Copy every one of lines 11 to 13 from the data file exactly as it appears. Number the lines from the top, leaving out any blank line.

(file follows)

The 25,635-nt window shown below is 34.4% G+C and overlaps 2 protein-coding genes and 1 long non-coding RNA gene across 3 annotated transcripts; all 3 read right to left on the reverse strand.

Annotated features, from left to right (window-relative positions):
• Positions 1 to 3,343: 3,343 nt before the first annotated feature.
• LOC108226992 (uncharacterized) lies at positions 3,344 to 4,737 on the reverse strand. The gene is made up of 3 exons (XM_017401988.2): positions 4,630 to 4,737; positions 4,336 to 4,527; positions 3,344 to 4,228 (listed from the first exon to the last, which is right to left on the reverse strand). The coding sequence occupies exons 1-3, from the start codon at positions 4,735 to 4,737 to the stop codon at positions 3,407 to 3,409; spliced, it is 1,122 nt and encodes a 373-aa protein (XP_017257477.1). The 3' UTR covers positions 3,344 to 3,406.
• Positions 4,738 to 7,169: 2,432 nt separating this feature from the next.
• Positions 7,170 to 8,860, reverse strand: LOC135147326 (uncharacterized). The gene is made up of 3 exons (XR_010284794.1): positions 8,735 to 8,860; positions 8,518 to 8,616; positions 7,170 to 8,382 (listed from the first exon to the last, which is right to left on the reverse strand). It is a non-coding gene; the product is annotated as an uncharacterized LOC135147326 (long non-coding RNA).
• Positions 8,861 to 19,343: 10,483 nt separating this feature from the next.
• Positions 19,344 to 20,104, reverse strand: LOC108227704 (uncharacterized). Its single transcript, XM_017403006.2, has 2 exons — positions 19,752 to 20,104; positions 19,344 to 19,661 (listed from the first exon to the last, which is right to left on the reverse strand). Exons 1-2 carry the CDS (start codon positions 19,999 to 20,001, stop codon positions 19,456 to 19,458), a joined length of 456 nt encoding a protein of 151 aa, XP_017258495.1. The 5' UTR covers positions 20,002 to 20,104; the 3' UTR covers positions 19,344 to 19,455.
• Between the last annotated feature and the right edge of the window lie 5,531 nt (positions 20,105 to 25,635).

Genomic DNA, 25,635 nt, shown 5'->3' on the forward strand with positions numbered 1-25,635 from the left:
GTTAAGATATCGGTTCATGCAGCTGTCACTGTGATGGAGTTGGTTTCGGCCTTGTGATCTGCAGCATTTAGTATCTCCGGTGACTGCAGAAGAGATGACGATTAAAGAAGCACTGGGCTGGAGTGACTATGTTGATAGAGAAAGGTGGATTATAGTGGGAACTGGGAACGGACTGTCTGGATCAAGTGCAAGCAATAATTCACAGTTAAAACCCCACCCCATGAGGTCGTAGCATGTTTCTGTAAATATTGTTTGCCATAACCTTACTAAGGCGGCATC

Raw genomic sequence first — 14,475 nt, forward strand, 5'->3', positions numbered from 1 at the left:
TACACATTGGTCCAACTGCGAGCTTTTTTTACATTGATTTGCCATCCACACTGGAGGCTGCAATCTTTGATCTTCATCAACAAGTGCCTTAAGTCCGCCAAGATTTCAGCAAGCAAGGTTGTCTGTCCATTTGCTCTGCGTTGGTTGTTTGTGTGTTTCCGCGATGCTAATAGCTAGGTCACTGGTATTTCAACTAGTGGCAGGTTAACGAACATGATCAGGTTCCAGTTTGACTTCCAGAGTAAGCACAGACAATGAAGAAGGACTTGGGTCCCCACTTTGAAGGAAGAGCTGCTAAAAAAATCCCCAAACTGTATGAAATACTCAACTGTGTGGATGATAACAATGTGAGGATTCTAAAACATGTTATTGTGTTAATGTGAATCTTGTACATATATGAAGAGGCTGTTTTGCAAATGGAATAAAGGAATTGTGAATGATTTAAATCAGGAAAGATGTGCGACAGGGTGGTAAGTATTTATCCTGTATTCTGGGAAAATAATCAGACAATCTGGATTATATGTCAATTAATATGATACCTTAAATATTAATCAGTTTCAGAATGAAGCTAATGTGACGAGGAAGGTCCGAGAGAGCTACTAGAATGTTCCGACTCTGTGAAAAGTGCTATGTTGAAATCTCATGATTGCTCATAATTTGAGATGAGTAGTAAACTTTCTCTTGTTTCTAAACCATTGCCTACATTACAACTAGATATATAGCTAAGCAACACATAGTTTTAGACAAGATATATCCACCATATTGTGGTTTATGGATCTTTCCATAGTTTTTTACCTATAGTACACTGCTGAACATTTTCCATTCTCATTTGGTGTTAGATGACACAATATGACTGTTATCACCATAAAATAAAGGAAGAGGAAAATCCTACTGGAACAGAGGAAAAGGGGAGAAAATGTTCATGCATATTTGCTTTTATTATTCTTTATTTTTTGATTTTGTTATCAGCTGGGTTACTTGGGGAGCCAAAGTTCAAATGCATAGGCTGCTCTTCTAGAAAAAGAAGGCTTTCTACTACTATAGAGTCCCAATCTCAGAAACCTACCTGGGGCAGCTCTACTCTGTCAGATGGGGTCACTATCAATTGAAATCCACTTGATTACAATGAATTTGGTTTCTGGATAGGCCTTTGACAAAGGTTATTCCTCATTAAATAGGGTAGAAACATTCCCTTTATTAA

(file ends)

GTTAAGATATCGGTTCATGCAGCTGTCACTGTGATGGAGTTGGTTTCGGCCTTGTGATCTGCAGCATTTAGTATCTCCGGTGACTGCAGAAGAGATGACGATTAAAGAAGCACTGGGCTGGAGTGACTATGTTGATAGAGAAAGGTGGATTATAGTGGGAACTGGGAACGGACTGTCTGGATCAAGTGCAAGCAATAATTCACAGTTAAAACCCCACCCCATGAGGTCGTAGCATGTTTCTGTAAATATTGTTTGCCATAACCTTACTAAGGCGGCATC

Raw genomic sequence first — 14,475 nt, forward strand, 5'->3', positions numbered from 1 at the left:
TACACATTGGTCCAACTGCGAGCTTTTTTTACATTGATTTGCCATCCACACTGGAGGCTGCAATCTTTGATCTTCATCAACAAGTGCCTTAAGTCCGCCAAGATTTCAGCAAGCAAGGTTGTCTGTCCATTTGCTCTGCGTTGGTTGTTTGTGTGTTTCCGCGATGCTAATAGCTAGGTCACTGGTATTTCAACTAGTGGCAGGTTAACGAACATGATCAGGTTCCAGTTTGACTTCCAGAGTAAGCACAGACAATGAAGAAGGACTTGGGTCCCCACTTTGAAGGAAGAGCTGCTAAAAAAATCCCCAAACTGTATGAAATACTCAACTGTGTGGATGATAACAATGTGAGGATTCTAAAACATGTTATTGTGTTAATGTGAATCTTGTACATATATGAAGAGGCTGTTTTGCAAATGGAATAAAGGAATTGTGAATGATTTAAATCAGGAAAGATGTGCGACAGGGTGGTAAGTATTTATCCTGTATTCTGGGAAAATAATCAGACAATCTGGATTATATGTCAATTAATATGATACCTTAAATATTAATCAGTTTCAGAATGAAGCTAATGTGACGAGGAAGGTCCGAGAGAGCTACTAGAATGTTCCGACTCTGTGAAAAGTGCTATGTTGAAATCTCATGATTGCTCATAATTTGAGATGAGTAGTAAACTTTCTCTTGTTTCTAAACCATTGCCTACATTACAACTAGATATATAGCTAAGCAACACATAGTTTTAGACAAGATATATCCACCATATTGTGGTTTATGGATCTTTCCATAGTTTTTTACCTATAGTACACTGCTGAACATTTTCCATTCTCATTTGGTGTTAGATGACACAATATGACTGTTATCACCATAAAATAAAGGAAGAGGAAAATCCTACTGGAACAGAGGAAAAGGGGAGAAAATGTTCATGCATATTTGCTTTTATTATTCTTTATTTTTTGATTTTGTTATCAGCTGGGTTACTTGGGGAGCCAAAGTTCAAATGCATAGGCTGCTCTTCTAGAAAAAGAAGGCTTTCTACTACTATAGAGTCCCAATCTCAGAAACCTACCTGGGGCAGCTCTACTCTGTCAGATGGGGTCACTATCAATTGAAATCCACTTGATTACAATGAATTTGGTTTCTGGATAGGCCTTTGACAAAGGTTATTCCTCATTAAATAGGGTAGAAACATTCCCTTTATTAA